From the remarkable H. G. Wells, in a 1902 lecture at London’s Royal Institution:
“It is conceivable that some great unexpected mass of matter should presently rush upon us out of space, whirl sun and planets aside like dead leaves before the breeze, and collide with and utterly destroy every spark of life upon this earth… It is conceivable, too, that some pestilence may presently appear, some new disease, that will destroy not 10 or 15 or 20 per cent of the earth’s inhabitants as pestilences have done in the past, but 100 per cent, and so end our race… And finally there is the reasonable certainty that this sun of ours must some day radiate itself toward extinction… There surely man must end. That of all such nightmares is the most insistently convincing. And yet one doesn’t believe it. At least I do not. And I do not believe in these things because I have come to believe in certain other things–in the coherency and purpose in the world and in the greatness of human destiny. Worlds may freeze and suns may perish, but there stirs something within us now that can never die again.”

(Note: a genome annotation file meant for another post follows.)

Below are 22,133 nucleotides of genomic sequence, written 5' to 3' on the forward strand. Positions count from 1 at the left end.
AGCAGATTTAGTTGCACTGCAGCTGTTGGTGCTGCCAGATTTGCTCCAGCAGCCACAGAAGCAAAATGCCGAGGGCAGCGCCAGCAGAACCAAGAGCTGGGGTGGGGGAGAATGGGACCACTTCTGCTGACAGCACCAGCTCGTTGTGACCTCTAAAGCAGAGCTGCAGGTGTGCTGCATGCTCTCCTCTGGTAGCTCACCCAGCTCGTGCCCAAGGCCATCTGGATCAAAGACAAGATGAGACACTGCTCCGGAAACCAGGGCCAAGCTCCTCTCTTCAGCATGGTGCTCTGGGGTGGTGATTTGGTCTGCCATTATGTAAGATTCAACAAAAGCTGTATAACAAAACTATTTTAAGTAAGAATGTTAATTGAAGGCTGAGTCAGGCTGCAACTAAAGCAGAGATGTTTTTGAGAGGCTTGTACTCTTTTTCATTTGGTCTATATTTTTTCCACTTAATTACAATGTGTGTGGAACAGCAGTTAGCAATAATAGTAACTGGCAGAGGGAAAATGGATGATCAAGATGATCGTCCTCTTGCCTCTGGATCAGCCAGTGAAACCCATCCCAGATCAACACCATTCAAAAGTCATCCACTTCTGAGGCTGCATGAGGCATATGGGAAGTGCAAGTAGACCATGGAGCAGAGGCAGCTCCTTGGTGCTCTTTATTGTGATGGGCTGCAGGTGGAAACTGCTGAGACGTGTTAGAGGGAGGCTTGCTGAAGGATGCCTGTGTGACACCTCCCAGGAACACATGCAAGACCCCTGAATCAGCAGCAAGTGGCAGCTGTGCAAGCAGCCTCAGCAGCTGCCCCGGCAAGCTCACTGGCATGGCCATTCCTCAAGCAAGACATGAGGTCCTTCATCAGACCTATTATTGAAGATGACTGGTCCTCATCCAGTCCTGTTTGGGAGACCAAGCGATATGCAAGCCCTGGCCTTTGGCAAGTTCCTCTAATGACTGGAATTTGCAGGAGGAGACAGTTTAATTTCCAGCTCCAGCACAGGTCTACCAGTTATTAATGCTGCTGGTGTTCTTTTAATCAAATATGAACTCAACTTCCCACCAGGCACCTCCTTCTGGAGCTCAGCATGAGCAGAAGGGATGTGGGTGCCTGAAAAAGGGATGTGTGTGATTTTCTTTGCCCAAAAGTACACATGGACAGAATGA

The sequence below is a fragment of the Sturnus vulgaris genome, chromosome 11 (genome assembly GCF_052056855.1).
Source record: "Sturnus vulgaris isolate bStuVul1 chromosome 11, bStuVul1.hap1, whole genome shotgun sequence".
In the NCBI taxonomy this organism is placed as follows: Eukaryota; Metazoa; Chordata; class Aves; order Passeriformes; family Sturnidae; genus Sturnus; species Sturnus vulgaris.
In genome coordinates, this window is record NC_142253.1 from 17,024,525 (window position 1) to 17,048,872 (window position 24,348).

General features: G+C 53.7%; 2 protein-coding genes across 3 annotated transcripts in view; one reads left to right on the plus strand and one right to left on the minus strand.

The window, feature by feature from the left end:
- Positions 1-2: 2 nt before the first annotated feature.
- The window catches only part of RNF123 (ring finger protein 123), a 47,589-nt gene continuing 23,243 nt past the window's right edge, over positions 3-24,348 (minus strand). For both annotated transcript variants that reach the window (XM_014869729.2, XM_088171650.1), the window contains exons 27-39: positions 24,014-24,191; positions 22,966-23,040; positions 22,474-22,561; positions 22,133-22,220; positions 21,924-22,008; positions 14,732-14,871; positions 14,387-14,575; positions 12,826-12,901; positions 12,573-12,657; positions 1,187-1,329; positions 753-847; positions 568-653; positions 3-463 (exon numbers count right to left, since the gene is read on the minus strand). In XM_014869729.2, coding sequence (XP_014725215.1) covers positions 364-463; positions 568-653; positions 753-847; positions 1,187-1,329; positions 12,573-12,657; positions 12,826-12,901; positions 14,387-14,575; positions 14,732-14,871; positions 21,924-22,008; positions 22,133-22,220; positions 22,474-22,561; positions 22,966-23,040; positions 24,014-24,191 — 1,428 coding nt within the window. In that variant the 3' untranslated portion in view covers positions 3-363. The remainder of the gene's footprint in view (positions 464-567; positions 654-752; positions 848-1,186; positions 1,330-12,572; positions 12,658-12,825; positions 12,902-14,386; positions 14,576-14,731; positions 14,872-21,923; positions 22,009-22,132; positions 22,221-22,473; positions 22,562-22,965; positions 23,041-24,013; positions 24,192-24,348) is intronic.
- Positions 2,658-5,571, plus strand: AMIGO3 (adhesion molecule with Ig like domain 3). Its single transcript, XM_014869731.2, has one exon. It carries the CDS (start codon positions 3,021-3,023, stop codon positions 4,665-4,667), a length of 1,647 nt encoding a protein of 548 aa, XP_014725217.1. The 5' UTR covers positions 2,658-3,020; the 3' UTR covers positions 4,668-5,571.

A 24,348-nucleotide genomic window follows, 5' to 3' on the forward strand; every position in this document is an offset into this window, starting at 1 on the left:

Of the three outcomes Wells gauges to be most fearsome for mankind’s future, the first is the most telling when it comes to encouraging interstellar research. We know how many massive impacts from asteroids and comets have caused species extinction on our planet, and there is no reason to believe such events could not happen again. That means we need a space-based infrastructure in the outer Solar System to intercept and alter the course of objects likely to hit the Earth. The technology developed in building that infrastructure will make possible our first probes to nearby stars.